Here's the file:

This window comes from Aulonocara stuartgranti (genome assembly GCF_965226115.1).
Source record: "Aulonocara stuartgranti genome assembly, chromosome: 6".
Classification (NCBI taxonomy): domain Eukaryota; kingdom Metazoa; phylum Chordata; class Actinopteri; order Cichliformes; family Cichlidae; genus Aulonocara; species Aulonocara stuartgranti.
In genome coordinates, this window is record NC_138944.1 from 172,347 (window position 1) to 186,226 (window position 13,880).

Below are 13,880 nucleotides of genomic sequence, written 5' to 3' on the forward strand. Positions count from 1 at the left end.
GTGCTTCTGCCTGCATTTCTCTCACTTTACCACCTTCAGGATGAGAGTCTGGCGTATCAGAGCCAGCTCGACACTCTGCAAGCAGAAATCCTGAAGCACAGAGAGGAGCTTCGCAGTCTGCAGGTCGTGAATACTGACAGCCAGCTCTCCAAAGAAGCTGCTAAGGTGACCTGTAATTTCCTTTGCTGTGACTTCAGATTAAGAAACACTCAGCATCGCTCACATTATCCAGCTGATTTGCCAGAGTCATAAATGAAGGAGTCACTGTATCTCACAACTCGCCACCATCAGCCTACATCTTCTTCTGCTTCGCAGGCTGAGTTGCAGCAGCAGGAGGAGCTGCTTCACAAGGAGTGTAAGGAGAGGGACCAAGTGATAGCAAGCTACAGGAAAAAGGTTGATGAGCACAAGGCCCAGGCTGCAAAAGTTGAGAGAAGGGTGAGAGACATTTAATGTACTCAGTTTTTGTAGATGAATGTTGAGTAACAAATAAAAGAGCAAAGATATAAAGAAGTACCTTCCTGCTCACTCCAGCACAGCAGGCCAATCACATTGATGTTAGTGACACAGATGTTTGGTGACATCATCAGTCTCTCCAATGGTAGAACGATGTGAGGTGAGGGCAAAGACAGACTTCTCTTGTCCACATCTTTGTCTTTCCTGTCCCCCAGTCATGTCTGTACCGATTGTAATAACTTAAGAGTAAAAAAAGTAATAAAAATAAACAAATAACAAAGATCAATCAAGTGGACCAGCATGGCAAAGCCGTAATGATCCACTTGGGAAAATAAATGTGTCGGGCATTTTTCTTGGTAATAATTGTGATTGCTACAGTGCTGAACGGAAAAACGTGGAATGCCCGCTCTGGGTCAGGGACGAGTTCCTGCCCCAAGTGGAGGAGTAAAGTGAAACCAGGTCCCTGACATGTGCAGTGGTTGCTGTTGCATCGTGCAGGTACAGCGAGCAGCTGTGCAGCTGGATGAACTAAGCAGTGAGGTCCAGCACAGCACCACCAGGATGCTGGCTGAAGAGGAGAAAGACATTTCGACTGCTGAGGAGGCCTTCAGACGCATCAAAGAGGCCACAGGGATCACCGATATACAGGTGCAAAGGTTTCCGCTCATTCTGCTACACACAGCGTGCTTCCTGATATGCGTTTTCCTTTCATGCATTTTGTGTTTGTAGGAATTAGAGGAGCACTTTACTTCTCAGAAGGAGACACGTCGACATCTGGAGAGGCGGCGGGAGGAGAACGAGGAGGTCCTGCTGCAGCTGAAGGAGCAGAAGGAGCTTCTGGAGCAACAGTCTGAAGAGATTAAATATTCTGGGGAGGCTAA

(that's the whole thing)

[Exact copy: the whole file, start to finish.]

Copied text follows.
This window comes from Aulonocara stuartgranti (genome assembly GCF_965226115.1).
Source record: "Aulonocara stuartgranti genome assembly, chromosome: 6".
Classification (NCBI taxonomy): domain Eukaryota; kingdom Metazoa; phylum Chordata; class Actinopteri; order Cichliformes; family Cichlidae; genus Aulonocara; species Aulonocara stuartgranti.
In genome coordinates, this window is record NC_138944.1 from 172,347 (window position 1) to 186,226 (window position 13,880).

Below are 13,880 nucleotides of genomic sequence, written 5' to 3' on the forward strand. Positions count from 1 at the left end.
GTGCTTCTGCCTGCATTTCTCTCACTTTACCACCTTCAGGATGAGAGTCTGGCGTATCAGAGCCAGCTCGACACTCTGCAAGCAGAAATCCTGAAGCACAGAGAGGAGCTTCGCAGTCTGCAGGTCGTGAATACTGACAGCCAGCTCTCCAAAGAAGCTGCTAAGGTGACCTGTAATTTCCTTTGCTGTGACTTCAGATTAAGAAACACTCAGCATCGCTCACATTATCCAGCTGATTTGCCAGAGTCATAAATGAAGGAGTCACTGTATCTCACAACTCGCCACCATCAGCCTACATCTTCTTCTGCTTCGCAGGCTGAGTTGCAGCAGCAGGAGGAGCTGCTTCACAAGGAGTGTAAGGAGAGGGACCAAGTGATAGCAAGCTACAGGAAAAAGGTTGATGAGCACAAGGCCCAGGCTGCAAAAGTTGAGAGAAGGGTGAGAGACATTTAATGTACTCAGTTTTTGTAGATGAATGTTGAGTAACAAATAAAAGAGCAAAGATATAAAGAAGTACCTTCCTGCTCACTCCAGCACAGCAGGCCAATCACATTGATGTTAGTGACACAGATGTTTGGTGACATCATCAGTCTCTCCAATGGTAGAACGATGTGAGGTGAGGGCAAAGACAGACTTCTCTTGTCCACATCTTTGTCTTTCCTGTCCCCCAGTCATGTCTGTACCGATTGTAATAACTTAAGAGTAAAAAAAGTAATAAAAATAAACAAATAACAAAGATCAATCAAGTGGACCAGCATGGCAAAGCCGTAATGATCCACTTGGGAAAATAAATGTGTCGGGCATTTTTCTTGGTAATAATTGTGATTGCTACAGTGCTGAACGGAAAAACGTGGAATGCCCGCTCTGGGTCAGGGACGAGTTCCTGCCCCAAGTGGAGGAGTAAAGTGAAACCAGGTCCCTGACATGTGCAGTGGTTGCTGTTGCATCGTGCAGGTACAGCGAGCAGCTGTGCAGCTGGATGAACTAAGCAGTGAGGTCCAGCACAGCACCACCAGGATGCTGGCTGAAGAGGAGAAAGACATTTCGACTGCTGAGGAGGCCTTCAGACGCATCAAAGAGGCCACAGGGATCACCGATATACAGGTGCAAAGGTTTCCGCTCATTCTGCTACACACAGCGTGCTTCCTGATATGCGTTTTCCTTTCATGCATTTTGTGTTTGTAGGAATTAGAGGAGCACTTTACTTCTCAGAAGGAGACACGTCGACATCTGGAGAGGCGGCGGGAGGAGAACGAGGAGGTCCTGCTGCAGCTGAAGGAGCAGAAGGAGCTTCTGGAGCAACAGTCTGAAGAGATTAAATATTCTGGGGAGGCTAA